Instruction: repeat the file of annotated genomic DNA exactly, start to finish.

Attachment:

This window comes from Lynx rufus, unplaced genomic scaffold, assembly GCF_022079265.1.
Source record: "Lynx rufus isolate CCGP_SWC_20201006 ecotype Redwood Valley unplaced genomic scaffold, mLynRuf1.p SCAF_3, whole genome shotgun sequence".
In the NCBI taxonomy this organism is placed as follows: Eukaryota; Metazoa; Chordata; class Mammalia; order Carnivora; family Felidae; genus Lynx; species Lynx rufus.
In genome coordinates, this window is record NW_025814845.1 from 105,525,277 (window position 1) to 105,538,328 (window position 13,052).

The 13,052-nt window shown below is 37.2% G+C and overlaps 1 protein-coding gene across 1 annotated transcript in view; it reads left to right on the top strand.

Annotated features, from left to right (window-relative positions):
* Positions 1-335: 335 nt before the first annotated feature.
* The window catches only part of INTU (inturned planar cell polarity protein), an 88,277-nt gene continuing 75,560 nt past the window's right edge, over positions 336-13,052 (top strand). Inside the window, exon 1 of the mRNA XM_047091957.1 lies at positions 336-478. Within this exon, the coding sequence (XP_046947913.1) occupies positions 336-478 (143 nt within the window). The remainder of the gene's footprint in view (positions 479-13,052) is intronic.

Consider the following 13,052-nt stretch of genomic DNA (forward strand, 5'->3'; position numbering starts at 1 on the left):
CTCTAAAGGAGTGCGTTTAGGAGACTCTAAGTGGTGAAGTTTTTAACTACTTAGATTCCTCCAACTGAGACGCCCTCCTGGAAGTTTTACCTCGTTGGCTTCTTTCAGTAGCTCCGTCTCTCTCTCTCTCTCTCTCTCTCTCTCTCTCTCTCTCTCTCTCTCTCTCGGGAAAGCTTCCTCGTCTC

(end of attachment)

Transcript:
This window comes from Lynx rufus, unplaced genomic scaffold, assembly GCF_022079265.1.
Source record: "Lynx rufus isolate CCGP_SWC_20201006 ecotype Redwood Valley unplaced genomic scaffold, mLynRuf1.p SCAF_3, whole genome shotgun sequence".
In the NCBI taxonomy this organism is placed as follows: Eukaryota; Metazoa; Chordata; class Mammalia; order Carnivora; family Felidae; genus Lynx; species Lynx rufus.
In genome coordinates, this window is record NW_025814845.1 from 105,525,277 (window position 1) to 105,538,328 (window position 13,052).

The 13,052-nt window shown below is 37.2% G+C and overlaps 1 protein-coding gene across 1 annotated transcript in view; it reads left to right on the top strand.

Annotated features, from left to right (window-relative positions):
* Positions 1-335: 335 nt before the first annotated feature.
* The window catches only part of INTU (inturned planar cell polarity protein), an 88,277-nt gene continuing 75,560 nt past the window's right edge, over positions 336-13,052 (top strand). Inside the window, exon 1 of the mRNA XM_047091957.1 lies at positions 336-478. Within this exon, the coding sequence (XP_046947913.1) occupies positions 336-478 (143 nt within the window). The remainder of the gene's footprint in view (positions 479-13,052) is intronic.

Consider the following 13,052-nt stretch of genomic DNA (forward strand, 5'->3'; position numbering starts at 1 on the left):
CTCTAAAGGAGTGCGTTTAGGAGACTCTAAGTGGTGAAGTTTTTAACTACTTAGATTCCTCCAACTGAGACGCCCTCCTGGAAGTTTTACCTCGTTGGCTTCTTTCAGTAGCTCCGTCTCTCTCTCTCTCTCTCTCTCTCTCTCTCTCTCTCTCTCTCTCTCTCTCGGGAAAGCTTCCTCGTCTC